The Opioid Crisis Will Be With Us For Decades: Lessons From D.C.

D.C. offers a sobering lesson about just how long a drug addiction crisis lasts in a community (boldface mine):

While other jurisdictions across the country grapple with opioid overdoses among their white residents, the District offers a unique perspective. The majority of opioid-related deaths in the city fit a select profile: male, between ages 50-59, and black, according to a 2017 report from the D.C. Office of the Chief Medical Examiner….

Historians trace its presence in D.C. as far back as the late 1930s, and by the 1960s heroin addiction reached epidemic status in the city. During that epidemic, a young Harvard-trained psychiatrist named Dr. Robert DuPont was working in the D.C. Department of Corrections. He found that nearly half of the men who came into the D.C. jail between 1968 and 1970 tested positive for heroin

In 1972, DuPont authored a report titled “Where Does One Run When He’s Already in the Promised Land,” referring to people who had escaped the Jim Crow South for northern cities. He found that 13.5 percent of males born in the District in 1953 were addicted to heroin, that in “large sections of Washington” the addiction rates were double that, and that addiction was concentrated among young, lower class black men.

The heart of the heroin epidemic in the 1970s was in a population of people who were born between 1945 and 1957. That group is the group that is now aging,” says DuPont. “The teenagers of the 70s have become 50 and 60 year olds. I’m amazed at the the tenacity of the problem.”

…“These gentlemen who have been using for many years are teetering on this line of safety,” says Dr. Tanya A. Royster, Director of D.C.’s Department of Behavioral Health. “They know how much to use. They know when to use. They know where to get it.

“Now that these new things are introduced into the opioid supply, like fentanyl and some of the other synthetics, they are much more lethal and much more deadly. So what they have been doing for the last 20 or 30 years is not necessarily safe. That’s our message to them: What you’ve been doing isn’t working anymore because the supply has changed.”

Changes in supply can be lethal, though political pressures, such as ‘getting tough’, often lead to these changes.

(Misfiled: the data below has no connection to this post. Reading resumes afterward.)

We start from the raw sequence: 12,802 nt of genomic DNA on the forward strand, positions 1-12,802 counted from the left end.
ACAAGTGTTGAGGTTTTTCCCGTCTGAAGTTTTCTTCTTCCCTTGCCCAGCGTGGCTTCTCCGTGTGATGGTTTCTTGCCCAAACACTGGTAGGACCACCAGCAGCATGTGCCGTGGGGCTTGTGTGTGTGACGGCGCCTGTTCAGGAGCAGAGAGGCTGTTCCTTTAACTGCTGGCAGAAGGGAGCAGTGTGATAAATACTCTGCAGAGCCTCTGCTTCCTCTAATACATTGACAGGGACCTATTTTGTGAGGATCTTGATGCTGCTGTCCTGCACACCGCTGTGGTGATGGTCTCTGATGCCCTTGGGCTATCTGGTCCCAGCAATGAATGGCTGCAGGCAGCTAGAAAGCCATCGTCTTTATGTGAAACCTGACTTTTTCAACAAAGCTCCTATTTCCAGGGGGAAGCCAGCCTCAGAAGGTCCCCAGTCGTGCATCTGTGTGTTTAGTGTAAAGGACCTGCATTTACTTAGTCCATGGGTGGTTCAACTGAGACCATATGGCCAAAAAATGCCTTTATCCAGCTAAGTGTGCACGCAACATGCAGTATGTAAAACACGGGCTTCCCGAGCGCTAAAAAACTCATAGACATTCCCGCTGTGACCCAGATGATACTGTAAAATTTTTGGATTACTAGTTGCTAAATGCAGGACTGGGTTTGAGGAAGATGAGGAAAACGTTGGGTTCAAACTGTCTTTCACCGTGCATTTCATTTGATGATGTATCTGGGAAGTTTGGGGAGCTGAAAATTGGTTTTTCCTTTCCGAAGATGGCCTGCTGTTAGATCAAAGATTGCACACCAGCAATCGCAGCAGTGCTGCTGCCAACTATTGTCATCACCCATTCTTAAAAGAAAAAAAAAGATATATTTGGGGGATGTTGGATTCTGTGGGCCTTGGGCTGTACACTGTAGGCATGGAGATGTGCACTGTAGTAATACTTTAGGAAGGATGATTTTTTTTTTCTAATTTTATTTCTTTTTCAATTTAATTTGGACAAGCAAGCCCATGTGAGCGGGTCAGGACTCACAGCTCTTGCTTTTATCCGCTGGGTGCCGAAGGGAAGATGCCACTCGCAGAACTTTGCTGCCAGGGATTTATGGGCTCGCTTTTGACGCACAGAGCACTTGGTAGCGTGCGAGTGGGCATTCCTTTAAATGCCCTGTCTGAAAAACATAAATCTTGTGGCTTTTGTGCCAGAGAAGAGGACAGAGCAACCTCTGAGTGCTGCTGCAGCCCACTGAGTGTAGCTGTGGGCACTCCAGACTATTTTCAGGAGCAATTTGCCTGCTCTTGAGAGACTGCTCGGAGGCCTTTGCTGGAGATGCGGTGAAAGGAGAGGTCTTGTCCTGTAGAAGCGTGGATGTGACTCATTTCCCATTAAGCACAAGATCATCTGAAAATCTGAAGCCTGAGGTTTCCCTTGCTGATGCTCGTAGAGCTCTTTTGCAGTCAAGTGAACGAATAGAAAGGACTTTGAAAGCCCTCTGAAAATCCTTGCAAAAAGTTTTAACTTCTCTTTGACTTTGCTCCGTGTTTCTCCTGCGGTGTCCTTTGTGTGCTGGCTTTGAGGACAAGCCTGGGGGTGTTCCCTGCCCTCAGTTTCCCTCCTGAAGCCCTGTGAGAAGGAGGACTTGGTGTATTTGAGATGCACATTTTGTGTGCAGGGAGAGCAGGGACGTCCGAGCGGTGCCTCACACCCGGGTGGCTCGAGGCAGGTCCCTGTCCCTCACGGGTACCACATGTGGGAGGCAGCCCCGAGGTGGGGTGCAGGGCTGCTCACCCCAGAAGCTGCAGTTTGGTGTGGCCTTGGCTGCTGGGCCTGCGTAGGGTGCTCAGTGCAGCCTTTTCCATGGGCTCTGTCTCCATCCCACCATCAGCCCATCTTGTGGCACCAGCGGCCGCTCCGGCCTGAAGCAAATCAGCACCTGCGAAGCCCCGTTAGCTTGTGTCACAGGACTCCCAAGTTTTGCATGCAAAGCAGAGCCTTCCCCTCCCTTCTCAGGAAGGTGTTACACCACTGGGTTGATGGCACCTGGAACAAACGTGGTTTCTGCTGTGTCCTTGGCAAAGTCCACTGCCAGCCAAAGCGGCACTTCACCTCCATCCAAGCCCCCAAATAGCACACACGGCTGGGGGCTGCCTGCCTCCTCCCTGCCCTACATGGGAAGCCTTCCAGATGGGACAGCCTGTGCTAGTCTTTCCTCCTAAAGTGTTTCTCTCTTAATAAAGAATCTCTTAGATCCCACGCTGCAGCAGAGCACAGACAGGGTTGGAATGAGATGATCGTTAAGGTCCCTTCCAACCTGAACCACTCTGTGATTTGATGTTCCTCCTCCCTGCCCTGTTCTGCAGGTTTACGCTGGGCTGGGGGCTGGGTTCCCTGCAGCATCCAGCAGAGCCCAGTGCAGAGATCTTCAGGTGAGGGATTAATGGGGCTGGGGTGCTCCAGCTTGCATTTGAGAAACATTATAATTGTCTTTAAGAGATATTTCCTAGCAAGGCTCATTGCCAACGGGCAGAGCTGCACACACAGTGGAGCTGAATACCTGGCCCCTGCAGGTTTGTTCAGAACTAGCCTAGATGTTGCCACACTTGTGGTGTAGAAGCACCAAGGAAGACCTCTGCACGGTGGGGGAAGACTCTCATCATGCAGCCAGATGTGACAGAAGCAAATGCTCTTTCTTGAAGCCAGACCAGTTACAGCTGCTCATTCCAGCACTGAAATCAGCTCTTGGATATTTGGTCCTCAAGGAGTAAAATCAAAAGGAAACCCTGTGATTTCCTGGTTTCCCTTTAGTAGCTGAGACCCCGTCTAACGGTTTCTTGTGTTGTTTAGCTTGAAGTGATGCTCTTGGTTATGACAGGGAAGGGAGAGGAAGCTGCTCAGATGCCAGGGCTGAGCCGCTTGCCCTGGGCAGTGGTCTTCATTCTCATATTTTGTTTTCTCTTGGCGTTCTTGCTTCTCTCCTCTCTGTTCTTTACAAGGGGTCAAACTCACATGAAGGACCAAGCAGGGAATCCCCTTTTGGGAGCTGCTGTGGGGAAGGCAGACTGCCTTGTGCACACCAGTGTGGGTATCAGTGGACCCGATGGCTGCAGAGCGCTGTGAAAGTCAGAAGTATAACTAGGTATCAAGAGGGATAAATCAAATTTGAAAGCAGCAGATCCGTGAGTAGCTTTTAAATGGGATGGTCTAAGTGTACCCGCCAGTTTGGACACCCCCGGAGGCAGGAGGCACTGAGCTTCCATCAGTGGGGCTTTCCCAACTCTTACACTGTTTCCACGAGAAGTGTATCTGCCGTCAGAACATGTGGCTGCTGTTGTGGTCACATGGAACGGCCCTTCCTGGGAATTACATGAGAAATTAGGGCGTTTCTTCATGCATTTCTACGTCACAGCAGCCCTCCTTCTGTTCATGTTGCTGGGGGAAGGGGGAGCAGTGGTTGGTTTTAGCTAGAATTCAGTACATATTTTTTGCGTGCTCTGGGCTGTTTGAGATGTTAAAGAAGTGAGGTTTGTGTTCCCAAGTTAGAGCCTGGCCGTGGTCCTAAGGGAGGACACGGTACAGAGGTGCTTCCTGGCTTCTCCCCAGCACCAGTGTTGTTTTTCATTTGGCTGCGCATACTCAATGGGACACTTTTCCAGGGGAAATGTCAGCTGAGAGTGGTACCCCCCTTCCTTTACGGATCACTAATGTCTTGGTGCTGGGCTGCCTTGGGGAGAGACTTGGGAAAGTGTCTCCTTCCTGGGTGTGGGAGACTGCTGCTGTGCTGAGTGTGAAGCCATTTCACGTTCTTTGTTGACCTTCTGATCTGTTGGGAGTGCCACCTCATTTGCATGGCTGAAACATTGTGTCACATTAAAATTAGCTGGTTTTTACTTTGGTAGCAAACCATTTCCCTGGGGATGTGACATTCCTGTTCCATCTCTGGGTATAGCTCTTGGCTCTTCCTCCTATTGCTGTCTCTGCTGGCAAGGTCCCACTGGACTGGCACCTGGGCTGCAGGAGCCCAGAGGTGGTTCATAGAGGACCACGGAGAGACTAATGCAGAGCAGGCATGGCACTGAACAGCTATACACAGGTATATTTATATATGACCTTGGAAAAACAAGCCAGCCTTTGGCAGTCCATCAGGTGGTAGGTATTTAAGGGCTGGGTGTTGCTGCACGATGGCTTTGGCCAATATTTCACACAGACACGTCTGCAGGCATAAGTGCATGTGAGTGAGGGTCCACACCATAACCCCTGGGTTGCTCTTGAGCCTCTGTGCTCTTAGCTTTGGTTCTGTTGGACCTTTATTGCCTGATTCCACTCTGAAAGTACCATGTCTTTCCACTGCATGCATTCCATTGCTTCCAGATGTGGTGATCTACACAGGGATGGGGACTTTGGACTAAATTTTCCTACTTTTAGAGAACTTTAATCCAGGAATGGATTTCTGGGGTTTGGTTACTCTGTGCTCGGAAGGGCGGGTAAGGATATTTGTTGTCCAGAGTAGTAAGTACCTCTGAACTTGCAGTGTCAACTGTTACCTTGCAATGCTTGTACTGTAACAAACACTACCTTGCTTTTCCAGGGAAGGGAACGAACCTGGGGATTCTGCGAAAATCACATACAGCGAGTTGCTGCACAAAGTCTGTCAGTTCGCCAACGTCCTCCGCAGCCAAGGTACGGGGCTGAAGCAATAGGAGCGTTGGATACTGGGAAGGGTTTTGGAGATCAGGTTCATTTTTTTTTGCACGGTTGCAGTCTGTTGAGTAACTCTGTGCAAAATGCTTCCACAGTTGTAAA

D.C.’s experience also means we’re going to have to take harm reduction, and not just ending addiction seriously:

The Department of Behavioral Health has had its eyes on this problem for a long time, setting up prevention centers across the city and hotline numbers. Royster’s goal is to reach the users before fentanyl does. “We have two approaches to recovery,” she says. “One is abstinence, which is: Stop using or don’t start using drugs. The other is harm reduction. If you’re going to use a drug, use it in the safest, least harmful way—trying to reduce the amount of damage. So we try to make sure you have good healthcare. We make sure you have clean needles.

“Many of the the older black men are in the harm reduction category. We know that they’ve been using for a long time. They have been very clear that at this point in their lives, or at no point in their lives, have they been willing to stop using. So the strategy is, how do we keep them healthy and alive while we continue to encourage and support treatment?

Harm reduction is a controversial option. It involves supplying addicts with clean needles for drug use and methadone, an opioid medication, to reduce withdrawal symptoms. Abstinence supporters say that this approach is complicit and counterproductive, while harm reduction advocates argue that it is a more effective method to treat addiction and that it decreases the rates of other comorbidities such as HIV and Hepatitis C infection.

The consequences of opioid addiction likely will be with us for decades, and no one seems to realize this.

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